Whether one "should" have this type of sound, or any other type of sound, is entirely a matter of taste or, to put in terms Raul might agree with, entirely a matter of which sounds most like real music to your ears.
Dear Doug: Yes I agree with.

I would like to add to this cartridges evaluation ( I'm not defending The Voice that I don't hear it yet. ) that could be a little unfair for The Voice ( or any other MM/MI sample. ):

First because almost all of you are comapring that RMAF set up against your fully dedicated and precise/fine tunning LOMC set up at your home audio system and second because probably The Voice was running at 47K where maybe the people in that show room don't try to change the load impedance a " little " higher.

Anyway, is good to read that there are more people that today are interested in the MM/MI alternative and this fact only can help to improve and make that the high-end audio industry grow-up in good terms.

regards and enjoy the music,
Couple of things.

The Schroeder Reference that was used by OMA at RMAF last year (2008) was a medium weight armwand, not a lightweight one. And in fact I have used the Voice with the Schick arm as well, which is better known for compatibility with heavy, low compliance cartridges.

The Voice at RMAF was set up by Frank Schroeder himself, so I don't think that the tweaking thing, spending months getting an arm and cart properly set up, actually applies to the sound in the OMA room last year. The deck was pretty optimal in its set up, and the loading was correct as well. This was not something left to chance, a tt setup done for a show only. Everything was set up long before, back at Oswaldsmill, and I think one could hear that at the show.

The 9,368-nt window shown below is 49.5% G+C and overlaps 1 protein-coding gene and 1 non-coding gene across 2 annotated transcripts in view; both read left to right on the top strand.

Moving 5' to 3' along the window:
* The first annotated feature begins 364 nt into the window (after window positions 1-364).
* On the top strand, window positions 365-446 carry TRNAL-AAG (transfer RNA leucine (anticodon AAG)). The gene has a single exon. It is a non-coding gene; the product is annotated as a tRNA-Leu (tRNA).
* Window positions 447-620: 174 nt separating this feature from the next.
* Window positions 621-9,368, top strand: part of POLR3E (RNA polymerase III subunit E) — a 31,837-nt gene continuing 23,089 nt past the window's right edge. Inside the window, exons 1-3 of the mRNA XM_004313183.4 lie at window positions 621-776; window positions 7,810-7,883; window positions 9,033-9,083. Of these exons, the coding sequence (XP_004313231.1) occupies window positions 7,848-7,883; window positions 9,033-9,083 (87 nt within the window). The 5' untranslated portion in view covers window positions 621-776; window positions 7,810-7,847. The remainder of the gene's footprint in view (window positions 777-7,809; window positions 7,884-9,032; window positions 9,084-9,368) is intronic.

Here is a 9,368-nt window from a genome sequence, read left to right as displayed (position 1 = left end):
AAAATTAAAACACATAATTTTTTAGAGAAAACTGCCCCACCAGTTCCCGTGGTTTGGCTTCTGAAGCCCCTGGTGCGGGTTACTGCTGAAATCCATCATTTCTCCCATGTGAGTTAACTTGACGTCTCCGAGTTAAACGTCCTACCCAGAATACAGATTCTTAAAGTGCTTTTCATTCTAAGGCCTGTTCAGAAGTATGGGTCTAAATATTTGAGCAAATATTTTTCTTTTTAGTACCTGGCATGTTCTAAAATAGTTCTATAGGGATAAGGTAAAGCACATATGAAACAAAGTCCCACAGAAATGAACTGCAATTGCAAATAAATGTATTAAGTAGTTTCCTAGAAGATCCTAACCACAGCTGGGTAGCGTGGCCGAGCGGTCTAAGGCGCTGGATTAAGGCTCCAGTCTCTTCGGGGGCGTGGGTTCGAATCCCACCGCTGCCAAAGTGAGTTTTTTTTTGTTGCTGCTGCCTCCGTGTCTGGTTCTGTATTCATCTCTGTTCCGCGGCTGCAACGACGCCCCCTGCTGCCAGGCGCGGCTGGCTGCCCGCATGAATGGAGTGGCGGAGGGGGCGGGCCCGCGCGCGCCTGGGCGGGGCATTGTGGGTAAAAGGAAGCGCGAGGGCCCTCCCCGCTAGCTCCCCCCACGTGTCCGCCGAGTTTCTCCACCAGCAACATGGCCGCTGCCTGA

Soundsmith is about to release a completely new iteration on the Voice- it will be called the Sussuro. I think its already up on their site. It is a lower compliance, low output version of the technology in the Voice, and really has to be optimized vis loading, but it will be a revelation for many regarding the debate about LOMC vs Moving Iron. I don't think there has ever been a LOMM (low output moving iron) cartridge before this.

Maybe, but I don't know of one.
Dear Weisselk: Nice to hear that the cartridge voicing was " extremely " precise and at least at the same level of any one of us at our home audio systems.

So, then the down-sides that the persons heard it at your show room are realy precise on The Voice performance.

Btw, the design of a LOMM/MI cartridge is not a new one but an older one, I own one of that cartridge design sample the: Stanton 981LZ that show high quality performance even that the cartridge signal must pass for additonal gain stages.